Between April and July 2000, another $11,790 was paid to two people, "one being a relative, for undercover work." These people did not follow established procedures and were not trained for undercover work, nor were they government employees, the report stated.
"However, they received government funds … and were allowed to operate government vehicles during and after office hours. We found no documentation as to what services they might have provided to the Strike Force," the audit said.
Further, the report said, no action was ever taken to recover $22,000 for Strike Force vehicle totaled in an accident with a drunken off-duty police officer. The vehicle was never replaced and was being "cannibalized for parts."
Bad loans and unaccounted-for budget adjustments resulted in almost $36,000 in other questionable uses or losses of Strike Force funds.
Two years prior to being placed under the Police Department umbrella, the Strike Force came under fire by then-Police Commissioner Ramon Davila, who said some of the Strike Force agents were not trustworthy.
And in 1997, José Garcia, at the time the acting St. Thomas- St. John police chief, told the Legislature that two St. Thomas Strike Force agents had criminal backgrounds and four agents — three on St. Croix and one on St. Thomas — were being investigated by the FBI.
Then-Attorney General Julio Brady and Davila proposed that the agency be dismantled. It wasn't.
Law Enforcement Planning Commission's role
On a less-dramatic, but no-less-painful note, the report said grants to the Law Enforcement Planning Commission in the amount of $2.3 million were "not used effectively."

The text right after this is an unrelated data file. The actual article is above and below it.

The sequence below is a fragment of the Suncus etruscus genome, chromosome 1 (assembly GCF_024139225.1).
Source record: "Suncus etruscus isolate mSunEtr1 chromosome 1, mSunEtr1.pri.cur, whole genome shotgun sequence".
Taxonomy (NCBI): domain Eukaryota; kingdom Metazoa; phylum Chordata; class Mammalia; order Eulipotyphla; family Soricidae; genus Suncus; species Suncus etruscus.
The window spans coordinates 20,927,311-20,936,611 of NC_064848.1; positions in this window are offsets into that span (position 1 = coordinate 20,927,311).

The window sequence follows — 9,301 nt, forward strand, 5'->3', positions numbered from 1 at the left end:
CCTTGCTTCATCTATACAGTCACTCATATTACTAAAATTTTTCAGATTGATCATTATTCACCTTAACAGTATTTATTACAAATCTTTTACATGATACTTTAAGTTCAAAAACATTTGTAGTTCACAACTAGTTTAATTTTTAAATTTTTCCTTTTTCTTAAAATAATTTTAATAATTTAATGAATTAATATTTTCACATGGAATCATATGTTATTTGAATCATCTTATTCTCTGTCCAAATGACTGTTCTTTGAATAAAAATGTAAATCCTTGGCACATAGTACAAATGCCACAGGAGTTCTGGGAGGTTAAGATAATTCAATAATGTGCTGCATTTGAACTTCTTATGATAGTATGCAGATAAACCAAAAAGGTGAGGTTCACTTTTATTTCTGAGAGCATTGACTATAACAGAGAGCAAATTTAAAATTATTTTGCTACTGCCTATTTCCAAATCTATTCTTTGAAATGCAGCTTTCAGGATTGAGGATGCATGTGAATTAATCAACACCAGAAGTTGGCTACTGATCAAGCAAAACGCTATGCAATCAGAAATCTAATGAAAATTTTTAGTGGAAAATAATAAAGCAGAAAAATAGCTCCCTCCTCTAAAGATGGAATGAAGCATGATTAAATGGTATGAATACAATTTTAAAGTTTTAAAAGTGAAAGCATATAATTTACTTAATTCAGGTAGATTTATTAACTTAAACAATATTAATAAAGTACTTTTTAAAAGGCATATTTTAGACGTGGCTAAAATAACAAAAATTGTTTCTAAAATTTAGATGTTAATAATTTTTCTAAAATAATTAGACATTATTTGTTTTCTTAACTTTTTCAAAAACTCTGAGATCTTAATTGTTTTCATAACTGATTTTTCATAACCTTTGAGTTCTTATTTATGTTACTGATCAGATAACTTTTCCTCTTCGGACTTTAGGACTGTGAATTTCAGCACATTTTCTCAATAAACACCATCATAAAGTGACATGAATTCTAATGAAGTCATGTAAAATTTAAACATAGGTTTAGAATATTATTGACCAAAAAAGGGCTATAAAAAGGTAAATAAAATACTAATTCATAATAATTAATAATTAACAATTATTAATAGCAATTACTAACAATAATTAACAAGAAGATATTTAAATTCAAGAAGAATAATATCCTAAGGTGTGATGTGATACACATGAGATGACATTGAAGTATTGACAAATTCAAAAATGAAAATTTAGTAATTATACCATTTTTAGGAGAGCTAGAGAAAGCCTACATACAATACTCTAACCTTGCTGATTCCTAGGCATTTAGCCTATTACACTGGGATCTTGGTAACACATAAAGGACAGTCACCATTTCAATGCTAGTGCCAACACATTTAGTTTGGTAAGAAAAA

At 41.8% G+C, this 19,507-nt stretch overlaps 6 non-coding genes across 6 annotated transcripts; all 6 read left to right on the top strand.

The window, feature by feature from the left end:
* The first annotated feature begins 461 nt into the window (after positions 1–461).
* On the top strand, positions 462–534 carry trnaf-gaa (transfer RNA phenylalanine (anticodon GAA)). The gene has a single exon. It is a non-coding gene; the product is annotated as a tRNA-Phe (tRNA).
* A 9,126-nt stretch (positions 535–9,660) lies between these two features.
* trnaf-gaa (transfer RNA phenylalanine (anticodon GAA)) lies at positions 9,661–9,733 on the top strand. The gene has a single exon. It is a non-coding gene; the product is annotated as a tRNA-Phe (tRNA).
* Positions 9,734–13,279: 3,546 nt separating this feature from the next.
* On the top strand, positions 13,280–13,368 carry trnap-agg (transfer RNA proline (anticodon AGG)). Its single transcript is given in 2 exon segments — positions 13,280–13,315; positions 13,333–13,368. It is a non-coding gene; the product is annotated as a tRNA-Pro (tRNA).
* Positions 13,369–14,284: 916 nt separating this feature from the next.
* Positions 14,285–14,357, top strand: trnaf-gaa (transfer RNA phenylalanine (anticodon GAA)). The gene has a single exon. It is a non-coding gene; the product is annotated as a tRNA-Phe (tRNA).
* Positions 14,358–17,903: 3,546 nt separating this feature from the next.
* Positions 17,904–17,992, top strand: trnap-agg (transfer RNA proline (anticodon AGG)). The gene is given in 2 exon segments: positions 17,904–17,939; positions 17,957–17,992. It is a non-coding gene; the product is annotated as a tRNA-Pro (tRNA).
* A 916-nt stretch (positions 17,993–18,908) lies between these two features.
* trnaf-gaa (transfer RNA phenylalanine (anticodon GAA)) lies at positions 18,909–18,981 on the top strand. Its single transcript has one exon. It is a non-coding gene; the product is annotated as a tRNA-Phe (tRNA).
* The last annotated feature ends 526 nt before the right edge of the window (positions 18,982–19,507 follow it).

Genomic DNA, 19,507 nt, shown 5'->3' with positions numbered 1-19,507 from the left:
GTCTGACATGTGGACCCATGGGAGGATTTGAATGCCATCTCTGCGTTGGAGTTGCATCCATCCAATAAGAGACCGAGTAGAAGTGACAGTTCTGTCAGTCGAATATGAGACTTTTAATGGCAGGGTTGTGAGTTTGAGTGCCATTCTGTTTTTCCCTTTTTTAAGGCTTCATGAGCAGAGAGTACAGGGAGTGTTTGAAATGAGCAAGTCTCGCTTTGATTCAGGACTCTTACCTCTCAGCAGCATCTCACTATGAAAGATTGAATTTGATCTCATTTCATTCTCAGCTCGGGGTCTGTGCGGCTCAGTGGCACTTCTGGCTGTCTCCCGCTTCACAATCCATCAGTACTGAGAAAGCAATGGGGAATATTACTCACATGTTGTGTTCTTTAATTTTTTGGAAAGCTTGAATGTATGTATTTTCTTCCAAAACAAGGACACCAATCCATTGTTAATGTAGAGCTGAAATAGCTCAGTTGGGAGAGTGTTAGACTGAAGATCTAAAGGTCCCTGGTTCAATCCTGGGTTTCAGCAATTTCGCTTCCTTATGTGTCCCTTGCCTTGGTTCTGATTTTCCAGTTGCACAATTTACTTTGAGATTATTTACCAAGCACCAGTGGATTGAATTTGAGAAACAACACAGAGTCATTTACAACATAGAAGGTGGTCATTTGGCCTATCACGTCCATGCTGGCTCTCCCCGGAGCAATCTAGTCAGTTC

Sixteen grants for years 1995 to 1998 were closed out with $949,019 not having been used for their intended law-enforcement purposes.
A letter dated May 24, 2000, from the U.S. Department of Justice cited more unused grant balances totaling almost $1.4 million for fiscal years 1992 to 1996.
The audit said, "Considering that non-profit organizations and other potential subgrantees needed funds to effectively carry out programs related to law enforcement, the commission should have made greater efforts to use all available grant funds."
Part of the problem might have been that all the terms of supervisory board members had expired by 1997. The advisory board, responsible for "programs under the Federal Juvenile Justice and Delinquency Prevention Act," among other things, has not met in more than eight years — since Dec. 9, 1993.
The LEPC grant administrator requested more than a year ago that Turnbull appoint new members to the board. Police Commissioner Franz Christian has done so again, according to his response to the audit's recommendations.
In a January 2001 letter to then-drug policy advisor Wayne Chinnery, an acting assistant attorney general expressed concerns about late submissions and the absence in some cases of grant reports. Chinnery was fired by the governor, without explanation, a few months later.
Other glaring problems at LEPC include lack of grant oversight, loss of potential interest income on grant money, and lack of career employees.
Although the V.I. Code states that "all employees of the Law Enforcement Planning Commission except the administrator should be career employees," only three of 10 were classified employees at the time of the audit, auditors found.
Further, the non-classified employees were allowed to set their own salaries, "which were paid from federal funds," the audit said.
Christian concurred with the 18 recommendations made by the auditors but gave no dates for completing corrective action. Therefore, only one recommendation was considered resolved and implemented, which was the control of firearms.
Christian said, "Measures will be immediately implemented to account for all weapons that have been procured by the department for use by authorized departmental personnel."